‘Ethics is more a habit or muscle, than a code (in either sense). It’s a way of thinking and reasoning, not a rigid framework. It’s nurtured in real life contexts and built up more like case law than a constitution.’
AI ethics need recalibrating in order to be more useful, says Jeff Mulgan, CEO of NESTA, the UK innovation foundation. He is concerned current initiatives may get in the way of conversations that need to happen. He lays out five considerations.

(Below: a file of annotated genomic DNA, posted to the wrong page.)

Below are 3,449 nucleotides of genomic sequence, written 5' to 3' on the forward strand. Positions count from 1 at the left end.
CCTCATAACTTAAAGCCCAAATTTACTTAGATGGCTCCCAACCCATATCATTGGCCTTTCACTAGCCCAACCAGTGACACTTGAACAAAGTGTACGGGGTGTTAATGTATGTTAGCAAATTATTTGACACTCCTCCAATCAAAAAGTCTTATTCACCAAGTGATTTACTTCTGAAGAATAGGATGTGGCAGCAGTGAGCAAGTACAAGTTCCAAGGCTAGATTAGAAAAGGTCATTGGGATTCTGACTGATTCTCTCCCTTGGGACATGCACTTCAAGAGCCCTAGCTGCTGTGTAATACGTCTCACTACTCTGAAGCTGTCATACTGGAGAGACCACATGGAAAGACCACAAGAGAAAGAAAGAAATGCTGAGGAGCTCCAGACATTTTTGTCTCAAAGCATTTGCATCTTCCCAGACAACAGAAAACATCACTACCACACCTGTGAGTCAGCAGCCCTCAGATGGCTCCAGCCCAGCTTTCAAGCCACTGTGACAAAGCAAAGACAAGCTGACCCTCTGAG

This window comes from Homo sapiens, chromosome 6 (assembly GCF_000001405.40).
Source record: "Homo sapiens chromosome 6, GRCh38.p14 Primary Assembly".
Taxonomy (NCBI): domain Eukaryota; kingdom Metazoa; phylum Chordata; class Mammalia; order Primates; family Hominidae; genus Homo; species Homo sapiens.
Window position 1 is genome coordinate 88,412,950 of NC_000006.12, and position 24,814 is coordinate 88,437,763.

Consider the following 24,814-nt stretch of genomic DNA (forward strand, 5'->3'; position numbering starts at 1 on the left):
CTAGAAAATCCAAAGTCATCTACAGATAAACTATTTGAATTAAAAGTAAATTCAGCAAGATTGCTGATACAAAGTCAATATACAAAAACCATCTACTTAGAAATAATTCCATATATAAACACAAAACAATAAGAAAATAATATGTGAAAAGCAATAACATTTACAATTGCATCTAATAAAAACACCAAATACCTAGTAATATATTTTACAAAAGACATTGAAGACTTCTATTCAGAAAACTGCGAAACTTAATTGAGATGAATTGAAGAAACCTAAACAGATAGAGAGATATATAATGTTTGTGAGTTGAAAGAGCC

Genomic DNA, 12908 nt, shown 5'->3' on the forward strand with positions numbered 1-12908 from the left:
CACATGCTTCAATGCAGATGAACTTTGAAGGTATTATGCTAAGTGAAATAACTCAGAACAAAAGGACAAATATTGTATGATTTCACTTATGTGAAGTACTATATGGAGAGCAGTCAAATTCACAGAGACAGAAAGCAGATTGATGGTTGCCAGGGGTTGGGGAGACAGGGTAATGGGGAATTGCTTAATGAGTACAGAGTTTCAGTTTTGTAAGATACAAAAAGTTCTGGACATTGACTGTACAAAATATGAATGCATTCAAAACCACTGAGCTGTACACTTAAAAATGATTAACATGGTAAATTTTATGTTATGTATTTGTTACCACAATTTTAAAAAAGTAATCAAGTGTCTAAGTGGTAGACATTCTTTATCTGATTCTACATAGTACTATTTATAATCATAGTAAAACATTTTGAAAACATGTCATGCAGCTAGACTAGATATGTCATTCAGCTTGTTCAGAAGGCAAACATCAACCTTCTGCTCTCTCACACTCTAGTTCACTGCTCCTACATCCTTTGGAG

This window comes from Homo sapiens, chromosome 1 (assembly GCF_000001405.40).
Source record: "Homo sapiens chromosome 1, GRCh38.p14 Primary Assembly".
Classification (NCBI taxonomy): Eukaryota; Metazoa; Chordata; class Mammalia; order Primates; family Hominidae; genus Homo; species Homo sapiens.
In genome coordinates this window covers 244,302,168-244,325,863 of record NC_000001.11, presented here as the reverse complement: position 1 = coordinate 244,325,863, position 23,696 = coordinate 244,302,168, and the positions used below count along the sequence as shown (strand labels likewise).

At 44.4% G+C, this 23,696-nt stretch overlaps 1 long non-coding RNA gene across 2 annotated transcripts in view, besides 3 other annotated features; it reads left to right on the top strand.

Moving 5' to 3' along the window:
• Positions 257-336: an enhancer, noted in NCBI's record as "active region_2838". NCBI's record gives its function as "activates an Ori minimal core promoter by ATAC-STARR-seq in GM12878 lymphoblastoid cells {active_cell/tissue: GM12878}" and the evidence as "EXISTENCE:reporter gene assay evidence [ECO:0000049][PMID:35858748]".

- Context – Abstractions only work to a point and eventually must focus on actual situations.
- Events – Things being done today instead of hypotheticals like ‘the trolley problem.’
- Politicization – Future choices unavoidably will mix ethics with politics, e.g. ‘how to handle very unequal access to tools for human enhancement; how to handle algorithmically supported truth and lies; how to handle huge asymmetries of power.’
- Being self-critical – Looking beyond homilies to things that can be acted upon.
- Being outcome-driven – Focusing less on inputs in favour of beneficial uses of AI, for example in health, education, climate and the economy.
He discusses each point in the article.